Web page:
Catching up to the recent swell of government users, Twitter will expand its West Coast office and tap into America's political hub -- by creating a Washington, D.C.-based public policy department.

The wildly popular micro-blogging site, founded in 2006, announced in early June it would hire its first government liaison to better engage its numerous government agency users.

"Significant numbers" of applications have poured in, and the San Francisco-based company will interview candidates soon, with hopes to make a decision within the next couple months, Twitter Vice President of Communications Sean Garrett said.

With users from the highest levels of government -- Barack Obama and Russian President Dmitry Medvedev -- to the smallest local municipalities, Twitter's 140-character maximum messages are an increasingly integral part of agencies' public relations.

"You're already seeing diplomacy at the highest level," Garrett said in reference to Medvedev's recent visit to Twitter's headquarters and subsequent press conference with Obama.

But Twitter isn't just for the bigwigs, and agencies don't need thousands of followers to be useful, Garrett said. "It can be very effective within districts," he said. "This is a very critical audience to us."

"Frankly we're really just catching up to hiring people that work beyond simply keeping the site up and developing new products."

The liaison will likely play a role in helping agencies verify accounts, get the most from new Twitter services and better communicate with their constituencies, Garrett said.

"We want to make sure that they are getting the most out of their Twitter usage and ... for those who have not yet decided to use Twitter, they can have a better understanding of the value they can gain from it," he said. "Obviously, strategically is how can they best communicate with their constituencies, how can they create dialogs, how can they make this an effective platform so it doesn't just benefit them, but really benefits the people they're serving."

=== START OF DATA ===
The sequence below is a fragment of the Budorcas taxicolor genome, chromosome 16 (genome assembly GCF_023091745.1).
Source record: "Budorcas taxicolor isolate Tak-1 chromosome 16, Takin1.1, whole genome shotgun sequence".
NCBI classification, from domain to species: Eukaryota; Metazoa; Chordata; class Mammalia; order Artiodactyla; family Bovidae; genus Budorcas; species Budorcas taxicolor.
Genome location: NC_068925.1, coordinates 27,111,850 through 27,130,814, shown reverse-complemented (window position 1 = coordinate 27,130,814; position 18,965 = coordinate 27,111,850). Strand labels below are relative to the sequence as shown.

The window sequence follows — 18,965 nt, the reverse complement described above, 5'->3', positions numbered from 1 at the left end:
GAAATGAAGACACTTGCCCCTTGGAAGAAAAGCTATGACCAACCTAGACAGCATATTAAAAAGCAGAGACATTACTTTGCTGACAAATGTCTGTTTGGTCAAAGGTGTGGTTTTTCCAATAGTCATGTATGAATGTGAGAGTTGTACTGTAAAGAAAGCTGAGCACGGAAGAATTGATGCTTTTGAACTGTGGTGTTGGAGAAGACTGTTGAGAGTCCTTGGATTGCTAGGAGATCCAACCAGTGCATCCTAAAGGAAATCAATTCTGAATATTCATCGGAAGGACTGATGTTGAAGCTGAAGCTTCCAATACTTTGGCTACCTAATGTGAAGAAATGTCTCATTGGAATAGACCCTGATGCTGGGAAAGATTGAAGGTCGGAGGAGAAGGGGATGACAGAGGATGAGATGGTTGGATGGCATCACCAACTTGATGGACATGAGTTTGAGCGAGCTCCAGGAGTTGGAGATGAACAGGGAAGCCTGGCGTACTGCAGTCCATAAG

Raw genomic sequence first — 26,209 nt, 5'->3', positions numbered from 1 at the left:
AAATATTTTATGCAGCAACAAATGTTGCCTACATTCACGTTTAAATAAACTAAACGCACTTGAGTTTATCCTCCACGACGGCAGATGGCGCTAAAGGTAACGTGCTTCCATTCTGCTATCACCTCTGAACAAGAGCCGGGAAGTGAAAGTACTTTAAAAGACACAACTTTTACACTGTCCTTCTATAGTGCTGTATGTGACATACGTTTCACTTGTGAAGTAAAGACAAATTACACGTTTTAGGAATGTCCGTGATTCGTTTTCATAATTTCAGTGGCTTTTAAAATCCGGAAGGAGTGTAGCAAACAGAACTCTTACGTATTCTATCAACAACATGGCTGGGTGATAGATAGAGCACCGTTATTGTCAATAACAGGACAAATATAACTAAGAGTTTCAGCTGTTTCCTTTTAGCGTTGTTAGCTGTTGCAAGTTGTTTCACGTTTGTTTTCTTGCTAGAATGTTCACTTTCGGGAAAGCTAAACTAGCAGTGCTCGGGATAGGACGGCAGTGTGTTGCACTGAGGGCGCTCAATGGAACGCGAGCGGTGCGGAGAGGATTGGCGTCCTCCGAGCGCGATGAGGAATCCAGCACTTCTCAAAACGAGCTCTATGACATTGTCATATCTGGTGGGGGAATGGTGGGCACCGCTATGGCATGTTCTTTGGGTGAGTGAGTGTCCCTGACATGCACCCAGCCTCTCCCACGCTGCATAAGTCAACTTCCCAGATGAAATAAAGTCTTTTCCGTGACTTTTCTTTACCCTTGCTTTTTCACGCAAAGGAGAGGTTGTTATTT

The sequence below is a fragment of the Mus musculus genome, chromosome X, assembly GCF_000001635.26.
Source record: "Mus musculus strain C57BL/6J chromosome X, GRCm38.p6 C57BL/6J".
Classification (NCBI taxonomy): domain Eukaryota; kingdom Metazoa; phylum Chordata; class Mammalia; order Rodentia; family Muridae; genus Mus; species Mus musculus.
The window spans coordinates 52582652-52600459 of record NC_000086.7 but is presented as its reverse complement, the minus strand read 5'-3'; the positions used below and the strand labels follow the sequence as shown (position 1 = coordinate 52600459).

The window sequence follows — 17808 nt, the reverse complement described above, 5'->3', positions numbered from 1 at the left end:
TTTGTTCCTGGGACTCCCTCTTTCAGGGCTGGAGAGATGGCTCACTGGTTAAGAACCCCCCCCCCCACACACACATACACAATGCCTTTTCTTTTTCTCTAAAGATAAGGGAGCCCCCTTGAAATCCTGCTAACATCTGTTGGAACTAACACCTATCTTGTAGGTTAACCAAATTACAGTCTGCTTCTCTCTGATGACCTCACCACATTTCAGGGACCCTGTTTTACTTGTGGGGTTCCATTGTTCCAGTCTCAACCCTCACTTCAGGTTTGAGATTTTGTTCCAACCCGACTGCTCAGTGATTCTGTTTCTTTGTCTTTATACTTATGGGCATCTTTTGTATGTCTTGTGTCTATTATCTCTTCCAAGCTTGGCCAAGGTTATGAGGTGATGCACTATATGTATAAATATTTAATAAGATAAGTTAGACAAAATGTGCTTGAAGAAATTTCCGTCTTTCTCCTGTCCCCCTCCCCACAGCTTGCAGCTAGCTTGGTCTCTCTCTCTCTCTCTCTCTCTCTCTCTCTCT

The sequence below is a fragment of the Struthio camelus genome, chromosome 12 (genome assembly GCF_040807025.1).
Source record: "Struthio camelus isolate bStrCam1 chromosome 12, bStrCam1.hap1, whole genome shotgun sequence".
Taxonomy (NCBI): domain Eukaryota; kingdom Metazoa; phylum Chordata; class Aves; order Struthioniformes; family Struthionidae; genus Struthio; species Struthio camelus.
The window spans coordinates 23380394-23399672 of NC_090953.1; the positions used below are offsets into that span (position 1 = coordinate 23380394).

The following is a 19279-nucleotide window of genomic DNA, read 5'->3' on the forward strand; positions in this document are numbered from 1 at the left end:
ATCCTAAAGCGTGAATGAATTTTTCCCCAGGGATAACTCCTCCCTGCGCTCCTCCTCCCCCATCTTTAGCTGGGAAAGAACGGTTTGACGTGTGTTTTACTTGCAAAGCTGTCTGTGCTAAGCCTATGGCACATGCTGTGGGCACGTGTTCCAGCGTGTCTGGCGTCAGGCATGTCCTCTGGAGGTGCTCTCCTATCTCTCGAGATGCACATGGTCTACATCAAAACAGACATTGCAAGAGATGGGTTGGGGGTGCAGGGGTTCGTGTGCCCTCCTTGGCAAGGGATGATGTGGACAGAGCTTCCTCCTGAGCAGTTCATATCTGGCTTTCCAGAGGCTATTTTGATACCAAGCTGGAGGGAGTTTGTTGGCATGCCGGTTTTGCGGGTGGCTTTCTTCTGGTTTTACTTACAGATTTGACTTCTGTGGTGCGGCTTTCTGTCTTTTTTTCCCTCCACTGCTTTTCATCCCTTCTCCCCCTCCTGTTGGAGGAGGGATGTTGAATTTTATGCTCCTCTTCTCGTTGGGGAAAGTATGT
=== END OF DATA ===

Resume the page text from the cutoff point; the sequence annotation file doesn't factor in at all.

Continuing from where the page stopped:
While Garrett wouldn't say much about Twitter's "fledging public policy department," he said it intends to hire a department head at some point.

The company's expansion to the East Coast comes at a time when social media's values are being recognized and embraced by individuals, businesses and state agencies -- but usage is outpacing Twitter's abilities to keep the "fail whale" from popping up and its evolving business model.

Garrett said it's still a small company of about 200 employees, up from 100 in January and 22 in 2009. Twitter currently has 40 open positions in 15 departments according to its website. On top of adding staff, it's plans to expand and add services, such as the ability to localize tweets and unveil a possible money-making analytics feature, he said.

"Obviously for state legislators or members of Congress who care about a specific district, they're going to be interested in a feature like that," Garrett said of Twitter Places. "... Analytics would allow people see specifically the impact of their tweets -- how many times something's retweeted, how many times a link has been clicked on, etc., so they'll be able to understand the actual impact and be able to better capture the value of their entire usage on Twitter."

The initial plan is to first roll out the analytics service for commercial users or businesses, and then expand its market base if success is seen. But these are plans in progress and subject to change, Garrett noted. "We could provide some level of analytics for free ... these are things that frankly haven't been determined yet," he said. Twitter is planning to make such services available this year, Garrett said.

The company hopes this overall effort to better engage government users and provide services that will make their experience more personalized will be felt by the public sector, which is where the D.C. liaison will assist. "If you have a presence and you're able to use Twitter effectively to get the word out in real time about your opinion and become transparent in how you communicated and make decisions as a policymaker, we're hopeful this can have a positive impact," Garrett said. "And this job will be part of that."

 

Karen Wilkinson  |  Staff Writer